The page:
Duty of care and standard of care go together.  Concluding your duty of care through mutual agreement is a good start.  Standard of care raises the bar for you as a trained professional.  You are expected to reach this mutual agreement after using your professional judgement and  reasonable efforts to communicate relevant risks.  Finally, you have to use your professional judgement to confirm that the other adult understands the risks and can in fact make a properly informed decision.

 

None of this makes you immune to a lawsuit, but it helps establish a good defence.
 

post #96 of 104

For someone in Switzerland, I would've thought they'd realize they really need to look to Swiss law for that.  That's what I'd do, assuming I were in Switzerland.  As regards people thinking that whether instructors can think for themselves, or not, or are even hired in part for that quality or the express lack of that quality, really would make a difference, look at the characteristics of TSA screeners and imagine how they'd be as ski instructors.  Overall, and worse if they were in a situation (which will often arise on a ski hill) that actually does call for judgment.  

 

 

 

 

 

 

 

 

post #97 of 104

In all honesty, here in switzerland and USA, when working with adults, I've never even thought about the legal implications of leaving an adult after a lesson. I think it comes down to common sense. My background of being responsible for others helps in this area. As a nurse who's worked in some really intense areas, you tend to automatically play it on the safe side and things that may seem the natural thing to do might not be so natural to others.

post #98 of 104

While I certainly feel badly for the child, and think the instructor definitely showed poor judgement, I'm not sure about the case. Perhaps the child would have skied differently if the instructor was still at the front of the group. Perhaps not. Bottom line is that skiing is an inherently dangerous sport, and there is a good chance the child still would have skied into the tree, even if following the instructor. The courts seem to fixated on the fact that the instructor wasn't with the group at the time. While I agree the instructor should have been there, what could they have done as they saw the child ski off the run? There is no way they could have grabbed them in time, even if they were with in a few metres at the time. In my opinion, this is one of those unfortunate possibilities that can happen when you strap skis to your feet. While unfortunate, the bottom line is that the child skied into the trees. Ultimately, the situation was totally in the skiers control.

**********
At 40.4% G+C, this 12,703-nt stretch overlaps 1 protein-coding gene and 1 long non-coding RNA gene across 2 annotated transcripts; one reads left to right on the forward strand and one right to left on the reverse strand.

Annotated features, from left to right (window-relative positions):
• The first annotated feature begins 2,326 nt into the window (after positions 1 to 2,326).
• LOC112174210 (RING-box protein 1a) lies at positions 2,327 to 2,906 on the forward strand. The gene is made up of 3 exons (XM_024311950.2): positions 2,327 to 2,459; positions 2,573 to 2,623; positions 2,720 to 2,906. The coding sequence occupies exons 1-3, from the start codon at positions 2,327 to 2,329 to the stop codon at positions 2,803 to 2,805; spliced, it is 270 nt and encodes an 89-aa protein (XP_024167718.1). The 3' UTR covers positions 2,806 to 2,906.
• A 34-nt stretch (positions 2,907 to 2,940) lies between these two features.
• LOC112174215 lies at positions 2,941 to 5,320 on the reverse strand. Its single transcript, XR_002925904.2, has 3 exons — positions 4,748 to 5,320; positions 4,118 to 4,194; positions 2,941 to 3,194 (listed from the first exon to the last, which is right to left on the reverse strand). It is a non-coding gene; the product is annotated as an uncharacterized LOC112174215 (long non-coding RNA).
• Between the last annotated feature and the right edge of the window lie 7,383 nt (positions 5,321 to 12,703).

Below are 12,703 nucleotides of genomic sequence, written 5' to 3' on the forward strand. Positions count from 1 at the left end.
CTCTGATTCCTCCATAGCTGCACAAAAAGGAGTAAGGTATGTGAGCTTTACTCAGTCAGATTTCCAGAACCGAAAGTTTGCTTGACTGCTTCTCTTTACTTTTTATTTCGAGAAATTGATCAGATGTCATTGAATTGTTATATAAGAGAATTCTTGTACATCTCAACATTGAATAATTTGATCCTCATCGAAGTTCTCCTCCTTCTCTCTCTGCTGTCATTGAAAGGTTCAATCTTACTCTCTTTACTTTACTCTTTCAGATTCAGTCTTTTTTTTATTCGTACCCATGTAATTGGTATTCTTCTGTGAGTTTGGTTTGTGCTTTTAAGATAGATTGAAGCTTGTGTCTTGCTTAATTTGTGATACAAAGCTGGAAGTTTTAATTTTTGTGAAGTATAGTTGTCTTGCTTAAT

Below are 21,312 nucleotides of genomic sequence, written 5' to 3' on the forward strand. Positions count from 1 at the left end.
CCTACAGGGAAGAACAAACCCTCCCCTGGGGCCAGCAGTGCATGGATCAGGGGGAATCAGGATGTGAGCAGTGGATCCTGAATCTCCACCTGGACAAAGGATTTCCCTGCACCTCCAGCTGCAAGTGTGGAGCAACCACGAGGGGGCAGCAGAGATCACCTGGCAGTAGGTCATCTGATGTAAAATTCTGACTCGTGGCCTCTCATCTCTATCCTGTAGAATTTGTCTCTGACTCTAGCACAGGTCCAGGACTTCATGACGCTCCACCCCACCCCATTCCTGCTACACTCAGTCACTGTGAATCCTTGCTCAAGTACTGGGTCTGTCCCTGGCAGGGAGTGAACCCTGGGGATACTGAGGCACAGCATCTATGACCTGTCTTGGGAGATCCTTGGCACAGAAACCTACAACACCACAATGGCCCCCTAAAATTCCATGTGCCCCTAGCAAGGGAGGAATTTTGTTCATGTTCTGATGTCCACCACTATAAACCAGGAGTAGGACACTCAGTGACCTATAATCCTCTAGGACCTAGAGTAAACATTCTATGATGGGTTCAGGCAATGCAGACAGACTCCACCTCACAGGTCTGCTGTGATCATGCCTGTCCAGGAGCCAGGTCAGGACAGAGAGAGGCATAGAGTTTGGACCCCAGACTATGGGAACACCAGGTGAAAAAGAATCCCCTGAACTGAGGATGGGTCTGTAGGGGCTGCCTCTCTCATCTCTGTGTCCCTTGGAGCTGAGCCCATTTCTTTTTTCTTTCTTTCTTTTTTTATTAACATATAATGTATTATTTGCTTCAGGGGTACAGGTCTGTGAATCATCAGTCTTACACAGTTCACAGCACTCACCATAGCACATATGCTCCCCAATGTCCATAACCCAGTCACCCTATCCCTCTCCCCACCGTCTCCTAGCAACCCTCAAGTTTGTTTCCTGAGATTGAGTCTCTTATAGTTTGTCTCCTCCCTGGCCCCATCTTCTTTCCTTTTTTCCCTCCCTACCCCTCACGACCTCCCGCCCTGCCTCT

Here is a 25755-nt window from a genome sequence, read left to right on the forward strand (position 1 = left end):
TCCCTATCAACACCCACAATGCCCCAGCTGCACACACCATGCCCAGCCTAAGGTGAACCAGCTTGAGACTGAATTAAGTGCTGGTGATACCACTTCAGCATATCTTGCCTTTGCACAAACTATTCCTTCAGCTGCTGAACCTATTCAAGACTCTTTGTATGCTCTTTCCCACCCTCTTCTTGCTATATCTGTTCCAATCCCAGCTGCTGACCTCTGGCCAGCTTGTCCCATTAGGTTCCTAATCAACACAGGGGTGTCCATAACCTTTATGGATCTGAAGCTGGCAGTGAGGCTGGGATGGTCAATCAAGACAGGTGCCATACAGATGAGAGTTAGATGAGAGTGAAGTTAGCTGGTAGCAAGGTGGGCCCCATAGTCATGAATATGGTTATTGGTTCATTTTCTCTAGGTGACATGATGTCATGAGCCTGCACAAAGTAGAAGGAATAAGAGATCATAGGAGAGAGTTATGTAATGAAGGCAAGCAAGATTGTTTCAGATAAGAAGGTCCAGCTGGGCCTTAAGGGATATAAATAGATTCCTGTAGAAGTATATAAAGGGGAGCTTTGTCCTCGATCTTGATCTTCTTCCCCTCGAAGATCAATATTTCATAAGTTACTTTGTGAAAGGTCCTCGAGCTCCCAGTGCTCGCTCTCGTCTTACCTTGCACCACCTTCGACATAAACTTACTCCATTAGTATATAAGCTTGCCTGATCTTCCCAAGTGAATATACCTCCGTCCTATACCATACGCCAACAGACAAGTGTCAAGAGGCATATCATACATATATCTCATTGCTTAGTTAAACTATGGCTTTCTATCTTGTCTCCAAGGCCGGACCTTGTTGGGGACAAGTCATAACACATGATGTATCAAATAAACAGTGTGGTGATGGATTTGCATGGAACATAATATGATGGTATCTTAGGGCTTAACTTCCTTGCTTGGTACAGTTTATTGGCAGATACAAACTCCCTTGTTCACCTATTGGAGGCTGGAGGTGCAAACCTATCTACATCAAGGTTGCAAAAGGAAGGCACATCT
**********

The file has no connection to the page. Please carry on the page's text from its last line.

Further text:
post #99 of 104

I thought I had replied to this but I'm new to this forum and it doesn't show up so sorry if this duplicates what I wrote before.

 

I have lived in ski resorts for eight seasons in the US and Australia. During that time I have seen hundreds of near miss incidents where an instructor is dealing with a large group of children who often have their own plans. Many of these could have ended in tragedy except for good luck. It is the main reason that I chose not to instruct.

 

I have seen even worse situations where parents, often inexperienced themselves, are trying to 'teach' their children.

 

No one will really know what happened that day unless they were there. I feel for the child and the family but I also feel for the instructor. Nine is considered an acceptable number for a class but the only way to make it truly safer is to have two instructors. The problem with that is that many parents would not want to pay the extra money to cover the second one.

 

Although the instructor possibly made a judgment error in this case it sounds like it was a situation that would have happened regardless. As others here have mentioned, skiing is a dangerous sport and if someone gets out of control there is no way you can stop them.

post #100 of 104

Hi,

I read your comment and totally agree, but also the ski school should never have send her out with so many children.